The Premier Queensryche Tribute Band Lived the Dream but Is Ready to Put Its Baby to Bed

Calling the warehouse space where Mesa-based band The Rÿche rehearses a "practice space" doesn't seem fair. Behind heavy metal doors, the room is equipped with a full stage, lined with couches, gig posters, and a sound system that actually puts those at some Valley clubs to shame. In front of the stage, a dozen or so TVs are stacked, flickering video synchronized with the band's on-stage volume.

Jay Redline, the band's manager, ushers me in from the parking lot, where a collection of the band's friends gather around a pickup, and offers me a seat on a worn-in sofa. Wearing a low-slung baseball cap and loose blue jeans, he talks a mile a minute, hyping the band like a seasoned L.A. pro.

He introduces me to the guys just as they finish a tune. He suggests the band play something for me, and following his command — something to the effect of "rock this guy"— the band launches into "I Don't Believe in Love," one of progressive rock band Queensrÿche's better-known songs, from their 1988 rock opera Operation Mindcrime.

The Ryche: Paying tribute to "one of the best rock bands ever."
The Ryche: Paying tribute to "one of the best rock bands ever."

Location Info

Map

Club Red

1308 W. University Dr.
Mesa, AZ 85201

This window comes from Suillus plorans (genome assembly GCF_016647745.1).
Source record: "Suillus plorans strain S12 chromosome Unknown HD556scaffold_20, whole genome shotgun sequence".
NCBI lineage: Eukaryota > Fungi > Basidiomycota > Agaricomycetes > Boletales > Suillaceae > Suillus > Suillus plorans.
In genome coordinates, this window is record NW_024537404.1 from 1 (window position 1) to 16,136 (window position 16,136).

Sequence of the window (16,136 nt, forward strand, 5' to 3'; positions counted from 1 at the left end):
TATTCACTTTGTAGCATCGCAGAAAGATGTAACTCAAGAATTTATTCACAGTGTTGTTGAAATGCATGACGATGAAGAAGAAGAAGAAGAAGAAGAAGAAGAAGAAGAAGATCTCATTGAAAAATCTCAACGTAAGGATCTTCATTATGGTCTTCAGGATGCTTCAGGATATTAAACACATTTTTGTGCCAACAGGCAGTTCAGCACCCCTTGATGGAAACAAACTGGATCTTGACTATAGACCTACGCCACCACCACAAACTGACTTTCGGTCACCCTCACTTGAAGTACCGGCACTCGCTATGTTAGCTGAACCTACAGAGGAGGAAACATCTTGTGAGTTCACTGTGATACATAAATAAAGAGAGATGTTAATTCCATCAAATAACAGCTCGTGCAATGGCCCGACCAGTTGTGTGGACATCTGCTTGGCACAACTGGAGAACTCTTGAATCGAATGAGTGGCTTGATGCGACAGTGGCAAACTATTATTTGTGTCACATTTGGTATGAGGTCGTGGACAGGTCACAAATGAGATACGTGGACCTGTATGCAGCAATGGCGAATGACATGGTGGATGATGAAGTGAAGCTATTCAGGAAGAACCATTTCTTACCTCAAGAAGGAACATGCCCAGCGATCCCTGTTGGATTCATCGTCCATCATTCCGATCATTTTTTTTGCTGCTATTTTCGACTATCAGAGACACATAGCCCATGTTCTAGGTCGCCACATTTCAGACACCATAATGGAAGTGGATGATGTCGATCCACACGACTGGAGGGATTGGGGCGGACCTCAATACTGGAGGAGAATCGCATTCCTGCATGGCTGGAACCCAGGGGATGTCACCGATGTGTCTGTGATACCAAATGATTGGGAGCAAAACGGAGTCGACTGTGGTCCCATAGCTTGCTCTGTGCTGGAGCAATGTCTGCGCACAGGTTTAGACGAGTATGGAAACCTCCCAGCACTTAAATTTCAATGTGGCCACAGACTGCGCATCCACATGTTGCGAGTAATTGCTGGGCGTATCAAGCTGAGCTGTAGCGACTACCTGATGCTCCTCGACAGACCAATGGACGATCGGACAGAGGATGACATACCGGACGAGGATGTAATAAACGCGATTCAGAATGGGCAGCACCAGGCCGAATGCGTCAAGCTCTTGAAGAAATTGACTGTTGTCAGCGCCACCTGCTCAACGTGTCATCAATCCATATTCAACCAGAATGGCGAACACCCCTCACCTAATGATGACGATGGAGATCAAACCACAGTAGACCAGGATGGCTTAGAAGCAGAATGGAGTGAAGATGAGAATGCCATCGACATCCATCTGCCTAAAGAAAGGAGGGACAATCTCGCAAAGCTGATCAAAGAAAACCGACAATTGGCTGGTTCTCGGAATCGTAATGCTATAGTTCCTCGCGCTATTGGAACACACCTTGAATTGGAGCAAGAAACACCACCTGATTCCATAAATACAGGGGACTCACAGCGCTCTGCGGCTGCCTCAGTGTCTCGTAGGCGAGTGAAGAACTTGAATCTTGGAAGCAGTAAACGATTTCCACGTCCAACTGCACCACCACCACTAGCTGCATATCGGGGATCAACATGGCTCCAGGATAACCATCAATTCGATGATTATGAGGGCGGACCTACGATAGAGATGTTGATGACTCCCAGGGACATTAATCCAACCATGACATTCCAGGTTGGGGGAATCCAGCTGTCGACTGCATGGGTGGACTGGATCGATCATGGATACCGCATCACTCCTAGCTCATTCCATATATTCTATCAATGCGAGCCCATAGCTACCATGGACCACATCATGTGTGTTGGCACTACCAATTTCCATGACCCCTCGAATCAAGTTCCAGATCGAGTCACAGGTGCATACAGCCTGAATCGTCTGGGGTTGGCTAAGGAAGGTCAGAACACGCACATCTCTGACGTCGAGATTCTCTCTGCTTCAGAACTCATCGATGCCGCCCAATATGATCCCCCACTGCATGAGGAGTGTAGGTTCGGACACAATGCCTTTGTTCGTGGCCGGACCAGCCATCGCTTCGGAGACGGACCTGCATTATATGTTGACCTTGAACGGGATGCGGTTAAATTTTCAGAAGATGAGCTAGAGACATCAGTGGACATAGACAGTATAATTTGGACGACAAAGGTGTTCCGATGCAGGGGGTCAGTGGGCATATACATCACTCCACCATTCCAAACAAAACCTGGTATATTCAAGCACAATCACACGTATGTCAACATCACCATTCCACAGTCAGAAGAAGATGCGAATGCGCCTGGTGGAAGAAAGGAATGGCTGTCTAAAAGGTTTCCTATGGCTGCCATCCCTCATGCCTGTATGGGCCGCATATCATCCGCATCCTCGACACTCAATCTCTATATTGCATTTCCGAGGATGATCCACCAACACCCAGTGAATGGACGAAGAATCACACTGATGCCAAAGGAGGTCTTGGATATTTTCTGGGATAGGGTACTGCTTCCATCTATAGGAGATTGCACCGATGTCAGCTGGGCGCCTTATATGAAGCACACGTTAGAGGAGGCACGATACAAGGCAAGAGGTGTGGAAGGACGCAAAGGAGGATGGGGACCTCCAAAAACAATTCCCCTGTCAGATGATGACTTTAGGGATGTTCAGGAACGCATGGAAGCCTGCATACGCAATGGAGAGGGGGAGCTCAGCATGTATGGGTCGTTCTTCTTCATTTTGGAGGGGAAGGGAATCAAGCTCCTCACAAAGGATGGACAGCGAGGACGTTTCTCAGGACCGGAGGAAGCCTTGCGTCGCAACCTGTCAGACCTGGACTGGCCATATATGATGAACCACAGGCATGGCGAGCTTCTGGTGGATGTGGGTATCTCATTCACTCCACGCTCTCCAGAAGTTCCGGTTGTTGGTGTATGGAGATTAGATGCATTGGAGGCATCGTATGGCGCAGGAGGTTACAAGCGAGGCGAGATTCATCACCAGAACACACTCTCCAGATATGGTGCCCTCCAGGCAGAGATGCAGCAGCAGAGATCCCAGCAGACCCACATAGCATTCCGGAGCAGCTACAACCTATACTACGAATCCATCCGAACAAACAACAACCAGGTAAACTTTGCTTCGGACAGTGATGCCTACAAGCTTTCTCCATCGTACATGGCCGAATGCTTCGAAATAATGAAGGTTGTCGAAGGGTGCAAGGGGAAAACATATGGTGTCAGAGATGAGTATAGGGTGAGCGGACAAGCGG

Category: Music Venues

Region: Mesa

Details

The Ryche are scheduled to perform Saturday, May 7, at Club Red in Tempe.

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Pre-recorded tracks whisper through the sound system: "Why'd you do it? Why'd you do it," only to be interrupted by a shout of "No!" as the guitars roar in. For the next five minutes or so, the band performs a note-for-note version of the hit, as the TV screens flash black-and-white footage of an asylum interspersed with the Rÿche logo.

Singer Norm Saavedra belts out the lyrics and twirls his mic stand, though he's slightly less prone to karate moves and spinning than Queensrÿche singer Geoff Tate in his prime. Guitarists Mike Hodges and Dave Lansing execute the guitar work of the album version and even duel and play side-to-side the way Queensrÿche guitarists Chris DeGarmo and Michael Wilton do in the video. Bassist Mace Pool matches the exact tone of Queensrÿche bassist Eddie Jackson, and drummer Gabe Hansen replicates Scott Rockenfield beat for beat. The chorus of the song soars with four-part harmonies, and Redline claps and cheers as the band reaches the finale of the song, with Saavredra reaching deep for the crescendo high note.

I'm not a Queensrÿche expert. Which isn't to say that I dislike the band; it's just that I've never spent much time listening to them nor had any desire to. Sure, I've heard "Silent Lucidity," and found it a little more tolerable than power ballads of a similar ilk. But since sitting in on that practice, I've probably watched the official video for "I Don't Believe in Love" on YouTube 15 times, and I can't say that I would be able to tell the difference between what I heard that night and what's coming out of my computer speakers with my eyes closed. The band's dedication to what they do is so intense it borders on ridiculous.